I have a full frame camera (Nikon D-810) and a tele lens (Nikon 70-200mm) and want to use it as my first experience in a fashion runway show.

It is not like I want a full frame to capture a landscape that full frame helps me better — I just want to shoot a little square area that model stands in there. So I was thinking if I switch the camera to its "DX mode" then 200mm becomes almost 300mm with crop ratio. Do you think that is beneficial to me in this specific use case? Or, are there other things that I will miss and I am not aware of?

  • \$\begingroup\$ You'll lose all teh bokeh! \$\endgroup\$
    – BBking
    Mar 17, 2015 at 4:07
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    \$\begingroup\$ You're not losing bokeh! Switching to DX is essentially just digitally crops the image - a thing that could also be done in post-processing (just like the answer suggests). \$\endgroup\$
    – Ghanima
    Mar 17, 2015 at 10:10
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    \$\begingroup\$ When you print the DX image the same size as the FX image, you are changing the ratio of the size of the virtual image projected on the sensor to the size of the print - and therefore you will change the Depth of Field because changing the magnification ratio will change the largest circle of confusion (on the virtual image projected on the sensor) that will be perceived as a single point on the print. Another way to put it is that when you print the DX image the same size as the FX image you have magnified the blur in the image 1.5X larger and have thus reduced the DoF. \$\endgroup\$
    – Michael C
    Mar 18, 2015 at 0:07
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    \$\begingroup\$ The same thing happens if you print the same image at two different sizes and then view them at the same distance: A 16x20 print of the same image viewed at 10 inches will have narrower DoF than an 8x10 print of the exact same image when viewed at 10 inches. If you then trim the 16x20 image to leave only the center 8x10, you have doubled the magnification of the image and cropped to only the center 1/2 of the original image. \$\endgroup\$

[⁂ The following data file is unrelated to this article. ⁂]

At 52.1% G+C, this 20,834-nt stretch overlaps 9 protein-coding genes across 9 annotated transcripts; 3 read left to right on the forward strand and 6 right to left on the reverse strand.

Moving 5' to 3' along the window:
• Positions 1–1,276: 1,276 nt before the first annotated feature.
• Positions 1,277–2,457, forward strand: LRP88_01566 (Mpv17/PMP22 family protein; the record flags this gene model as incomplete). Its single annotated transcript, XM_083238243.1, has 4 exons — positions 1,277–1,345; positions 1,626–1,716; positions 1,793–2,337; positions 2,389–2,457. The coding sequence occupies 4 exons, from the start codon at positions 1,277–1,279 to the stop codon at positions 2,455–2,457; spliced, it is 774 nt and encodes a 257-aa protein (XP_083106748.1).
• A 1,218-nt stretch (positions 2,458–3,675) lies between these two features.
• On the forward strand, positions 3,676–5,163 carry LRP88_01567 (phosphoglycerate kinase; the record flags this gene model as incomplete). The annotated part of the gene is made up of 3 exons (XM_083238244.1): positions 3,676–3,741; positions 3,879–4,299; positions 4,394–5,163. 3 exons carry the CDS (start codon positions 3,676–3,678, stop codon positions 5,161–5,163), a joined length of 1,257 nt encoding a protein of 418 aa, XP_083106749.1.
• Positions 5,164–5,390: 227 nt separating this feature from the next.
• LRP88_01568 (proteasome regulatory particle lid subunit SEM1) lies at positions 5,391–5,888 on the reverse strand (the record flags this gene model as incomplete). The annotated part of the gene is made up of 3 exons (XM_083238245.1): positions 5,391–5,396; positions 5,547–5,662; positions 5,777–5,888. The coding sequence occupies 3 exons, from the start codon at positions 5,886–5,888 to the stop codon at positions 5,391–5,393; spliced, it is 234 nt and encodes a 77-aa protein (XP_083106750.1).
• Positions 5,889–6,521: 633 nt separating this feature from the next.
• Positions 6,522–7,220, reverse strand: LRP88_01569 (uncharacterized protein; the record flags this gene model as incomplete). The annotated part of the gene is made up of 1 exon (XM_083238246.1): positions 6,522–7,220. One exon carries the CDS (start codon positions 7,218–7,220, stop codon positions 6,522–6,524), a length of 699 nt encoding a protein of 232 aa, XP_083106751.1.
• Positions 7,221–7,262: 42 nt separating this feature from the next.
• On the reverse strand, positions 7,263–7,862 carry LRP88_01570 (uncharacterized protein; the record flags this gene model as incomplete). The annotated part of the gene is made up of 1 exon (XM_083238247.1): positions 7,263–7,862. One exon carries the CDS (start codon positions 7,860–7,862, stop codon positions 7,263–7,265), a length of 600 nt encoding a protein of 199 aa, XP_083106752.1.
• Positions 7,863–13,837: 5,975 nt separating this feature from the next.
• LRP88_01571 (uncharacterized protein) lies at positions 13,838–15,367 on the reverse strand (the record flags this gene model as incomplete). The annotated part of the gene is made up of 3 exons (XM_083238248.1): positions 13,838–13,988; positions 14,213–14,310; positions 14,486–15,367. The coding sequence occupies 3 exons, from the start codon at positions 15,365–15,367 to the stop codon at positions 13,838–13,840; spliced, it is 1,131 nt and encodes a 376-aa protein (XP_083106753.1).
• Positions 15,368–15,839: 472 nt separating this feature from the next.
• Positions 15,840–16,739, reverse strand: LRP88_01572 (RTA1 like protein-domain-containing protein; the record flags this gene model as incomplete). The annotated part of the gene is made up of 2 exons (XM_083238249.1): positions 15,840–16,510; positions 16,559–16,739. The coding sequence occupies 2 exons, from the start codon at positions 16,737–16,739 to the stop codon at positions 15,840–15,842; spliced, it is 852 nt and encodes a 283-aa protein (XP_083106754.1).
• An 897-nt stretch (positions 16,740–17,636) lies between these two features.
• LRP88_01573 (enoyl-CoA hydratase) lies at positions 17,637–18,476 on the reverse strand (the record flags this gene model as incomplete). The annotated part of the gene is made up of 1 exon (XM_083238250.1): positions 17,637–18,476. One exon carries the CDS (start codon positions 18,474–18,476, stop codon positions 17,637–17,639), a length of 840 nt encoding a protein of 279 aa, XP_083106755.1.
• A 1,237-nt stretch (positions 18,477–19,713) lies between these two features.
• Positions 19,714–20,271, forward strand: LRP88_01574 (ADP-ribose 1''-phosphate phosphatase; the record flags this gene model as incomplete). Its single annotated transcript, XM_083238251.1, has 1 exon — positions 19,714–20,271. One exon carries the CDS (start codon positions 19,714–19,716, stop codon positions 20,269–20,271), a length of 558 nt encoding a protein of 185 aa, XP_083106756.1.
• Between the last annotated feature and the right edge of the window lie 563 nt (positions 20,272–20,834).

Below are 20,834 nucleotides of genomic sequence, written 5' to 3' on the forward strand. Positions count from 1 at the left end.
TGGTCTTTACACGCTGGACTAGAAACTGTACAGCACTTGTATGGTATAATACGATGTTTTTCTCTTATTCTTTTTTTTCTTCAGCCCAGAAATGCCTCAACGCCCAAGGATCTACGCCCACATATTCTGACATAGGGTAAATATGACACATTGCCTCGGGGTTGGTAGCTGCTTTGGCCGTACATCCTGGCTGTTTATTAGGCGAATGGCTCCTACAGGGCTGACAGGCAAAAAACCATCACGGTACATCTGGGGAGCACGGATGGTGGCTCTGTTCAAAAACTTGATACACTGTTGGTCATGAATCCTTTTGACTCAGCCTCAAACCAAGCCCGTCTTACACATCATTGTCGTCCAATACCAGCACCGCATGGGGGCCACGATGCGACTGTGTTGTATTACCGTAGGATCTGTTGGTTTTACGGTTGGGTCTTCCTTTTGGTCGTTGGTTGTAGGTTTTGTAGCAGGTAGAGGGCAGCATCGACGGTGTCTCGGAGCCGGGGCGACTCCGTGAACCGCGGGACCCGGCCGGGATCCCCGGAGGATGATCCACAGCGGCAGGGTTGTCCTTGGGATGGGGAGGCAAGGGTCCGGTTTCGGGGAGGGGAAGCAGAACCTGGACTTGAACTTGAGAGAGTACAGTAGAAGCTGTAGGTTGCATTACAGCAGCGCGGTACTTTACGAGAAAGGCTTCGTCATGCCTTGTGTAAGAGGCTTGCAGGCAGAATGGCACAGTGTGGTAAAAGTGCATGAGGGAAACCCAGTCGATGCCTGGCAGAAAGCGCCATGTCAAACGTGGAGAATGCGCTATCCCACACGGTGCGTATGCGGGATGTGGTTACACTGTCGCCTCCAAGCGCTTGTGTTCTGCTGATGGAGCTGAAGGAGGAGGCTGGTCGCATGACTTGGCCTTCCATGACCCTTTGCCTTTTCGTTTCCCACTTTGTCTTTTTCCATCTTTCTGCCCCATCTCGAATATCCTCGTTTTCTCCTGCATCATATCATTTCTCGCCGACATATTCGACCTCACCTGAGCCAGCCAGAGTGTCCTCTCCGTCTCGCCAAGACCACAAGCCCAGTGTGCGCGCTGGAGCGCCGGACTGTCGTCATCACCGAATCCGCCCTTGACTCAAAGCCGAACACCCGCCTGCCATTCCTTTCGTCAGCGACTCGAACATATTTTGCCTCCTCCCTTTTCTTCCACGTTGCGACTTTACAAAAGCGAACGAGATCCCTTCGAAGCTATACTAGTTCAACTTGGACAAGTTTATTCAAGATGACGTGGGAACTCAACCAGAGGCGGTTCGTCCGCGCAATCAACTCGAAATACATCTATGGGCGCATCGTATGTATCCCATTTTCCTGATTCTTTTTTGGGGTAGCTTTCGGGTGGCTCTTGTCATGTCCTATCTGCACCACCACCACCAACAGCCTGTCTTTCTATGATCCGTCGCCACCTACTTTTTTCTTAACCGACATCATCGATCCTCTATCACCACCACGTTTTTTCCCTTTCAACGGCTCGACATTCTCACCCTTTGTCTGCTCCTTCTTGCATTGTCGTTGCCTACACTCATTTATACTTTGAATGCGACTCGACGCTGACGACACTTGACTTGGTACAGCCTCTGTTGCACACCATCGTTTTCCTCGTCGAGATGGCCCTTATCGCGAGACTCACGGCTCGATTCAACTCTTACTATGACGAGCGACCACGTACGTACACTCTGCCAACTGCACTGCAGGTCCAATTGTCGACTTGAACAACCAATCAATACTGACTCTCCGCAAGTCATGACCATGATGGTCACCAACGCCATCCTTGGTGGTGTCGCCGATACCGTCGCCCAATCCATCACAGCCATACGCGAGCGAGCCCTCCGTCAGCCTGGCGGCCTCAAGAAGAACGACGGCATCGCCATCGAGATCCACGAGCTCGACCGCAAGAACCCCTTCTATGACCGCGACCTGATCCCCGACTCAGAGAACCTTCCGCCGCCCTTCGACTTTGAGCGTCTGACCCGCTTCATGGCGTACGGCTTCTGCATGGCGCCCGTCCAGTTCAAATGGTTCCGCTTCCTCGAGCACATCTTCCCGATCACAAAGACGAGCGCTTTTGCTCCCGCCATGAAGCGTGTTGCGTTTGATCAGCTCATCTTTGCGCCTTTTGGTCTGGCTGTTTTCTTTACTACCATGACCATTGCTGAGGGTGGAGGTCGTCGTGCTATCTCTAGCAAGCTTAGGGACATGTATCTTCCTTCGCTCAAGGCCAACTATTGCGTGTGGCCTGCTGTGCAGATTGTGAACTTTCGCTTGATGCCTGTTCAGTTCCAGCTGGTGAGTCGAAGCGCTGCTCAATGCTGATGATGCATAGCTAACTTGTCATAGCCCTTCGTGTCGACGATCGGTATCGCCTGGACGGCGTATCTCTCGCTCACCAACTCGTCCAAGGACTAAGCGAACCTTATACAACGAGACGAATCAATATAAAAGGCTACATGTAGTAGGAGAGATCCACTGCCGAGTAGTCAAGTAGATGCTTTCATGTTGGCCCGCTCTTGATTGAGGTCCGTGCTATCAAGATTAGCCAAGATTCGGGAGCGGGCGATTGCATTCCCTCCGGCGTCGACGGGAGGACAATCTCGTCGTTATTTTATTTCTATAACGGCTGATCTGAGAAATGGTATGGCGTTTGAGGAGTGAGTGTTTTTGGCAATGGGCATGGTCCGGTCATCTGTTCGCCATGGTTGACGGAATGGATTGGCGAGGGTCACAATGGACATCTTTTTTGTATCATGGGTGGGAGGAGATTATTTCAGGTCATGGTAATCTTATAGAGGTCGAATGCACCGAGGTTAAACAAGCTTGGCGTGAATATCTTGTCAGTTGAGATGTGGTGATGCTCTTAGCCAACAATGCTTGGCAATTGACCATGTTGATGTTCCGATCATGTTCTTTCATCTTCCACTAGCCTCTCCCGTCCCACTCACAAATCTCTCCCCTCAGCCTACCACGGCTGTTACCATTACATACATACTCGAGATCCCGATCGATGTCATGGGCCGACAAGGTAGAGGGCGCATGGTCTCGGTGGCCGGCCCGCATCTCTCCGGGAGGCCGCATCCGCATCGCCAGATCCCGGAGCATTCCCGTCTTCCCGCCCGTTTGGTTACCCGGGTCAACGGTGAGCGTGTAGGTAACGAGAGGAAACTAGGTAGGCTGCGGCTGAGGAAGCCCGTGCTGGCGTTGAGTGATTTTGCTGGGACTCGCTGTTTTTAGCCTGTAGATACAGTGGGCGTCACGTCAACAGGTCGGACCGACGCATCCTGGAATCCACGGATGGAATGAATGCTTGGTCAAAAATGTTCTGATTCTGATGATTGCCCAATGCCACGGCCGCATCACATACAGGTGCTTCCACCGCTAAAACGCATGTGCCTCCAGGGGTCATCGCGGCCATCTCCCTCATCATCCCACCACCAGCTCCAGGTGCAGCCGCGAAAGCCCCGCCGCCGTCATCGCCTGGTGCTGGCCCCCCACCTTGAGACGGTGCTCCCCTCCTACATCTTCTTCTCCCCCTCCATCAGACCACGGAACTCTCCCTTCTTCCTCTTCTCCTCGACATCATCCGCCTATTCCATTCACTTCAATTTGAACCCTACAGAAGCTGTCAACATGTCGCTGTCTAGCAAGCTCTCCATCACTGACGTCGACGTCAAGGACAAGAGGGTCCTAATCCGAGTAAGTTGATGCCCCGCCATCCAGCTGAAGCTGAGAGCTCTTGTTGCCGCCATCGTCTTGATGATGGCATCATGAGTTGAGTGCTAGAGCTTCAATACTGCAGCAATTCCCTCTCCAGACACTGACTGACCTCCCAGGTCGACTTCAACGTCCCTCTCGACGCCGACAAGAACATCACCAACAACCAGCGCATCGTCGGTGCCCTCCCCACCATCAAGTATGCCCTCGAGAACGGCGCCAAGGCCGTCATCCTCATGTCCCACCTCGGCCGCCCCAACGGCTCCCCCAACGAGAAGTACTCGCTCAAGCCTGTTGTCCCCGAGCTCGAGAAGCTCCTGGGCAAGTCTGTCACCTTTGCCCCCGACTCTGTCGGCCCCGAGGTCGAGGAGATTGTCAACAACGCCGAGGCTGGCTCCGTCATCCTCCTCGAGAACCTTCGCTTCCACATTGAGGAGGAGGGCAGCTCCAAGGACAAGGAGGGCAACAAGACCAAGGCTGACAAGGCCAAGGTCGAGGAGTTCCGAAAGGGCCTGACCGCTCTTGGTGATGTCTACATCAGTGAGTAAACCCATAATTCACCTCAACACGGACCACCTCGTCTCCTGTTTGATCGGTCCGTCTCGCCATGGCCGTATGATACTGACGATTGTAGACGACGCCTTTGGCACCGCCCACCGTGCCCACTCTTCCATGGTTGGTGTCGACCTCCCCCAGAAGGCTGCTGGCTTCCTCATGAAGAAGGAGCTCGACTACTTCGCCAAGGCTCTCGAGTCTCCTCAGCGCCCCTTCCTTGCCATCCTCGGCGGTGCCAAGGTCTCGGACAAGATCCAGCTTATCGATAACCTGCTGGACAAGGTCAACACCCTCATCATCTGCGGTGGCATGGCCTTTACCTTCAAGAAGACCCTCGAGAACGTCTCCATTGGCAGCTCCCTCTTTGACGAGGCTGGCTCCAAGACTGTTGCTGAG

– Michael C
    Mar 18, 2015 at 0:11
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    \$\begingroup\$ Please see photo.stackexchange.com/a/38336/15871 \$\endgroup\$
    – Michael C
    Mar 18, 2015 at 0:27

1 Answer 1


Your 200mm will still be a 200mm. It will project the same image on the sensor. In DX mode, all that will happen is the camera will throw away the outer areas of that captured image and retain what would have fallen on a DX sensor. This is something you can do yourself in post-processing, so I don't think there is much benefit (apart from smaller file sizes and quicker write times to the card)

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    \$\begingroup\$ +1 From my experience at a couple of runway shows the locations available to photographers favoured a 70-200mm FX anyway. From where the press pack were located the 70mm on the DX body I was using wasn't quite wide enough to give enough breathing space to the classic full length end of runway shot. \$\endgroup\$ Mar 17, 2015 at 11:14
  • \$\begingroup\$ @JamesSnell thanks, great to know that. Will see how it goes this weekend \$\endgroup\$ Mar 18, 2015 at 2:16

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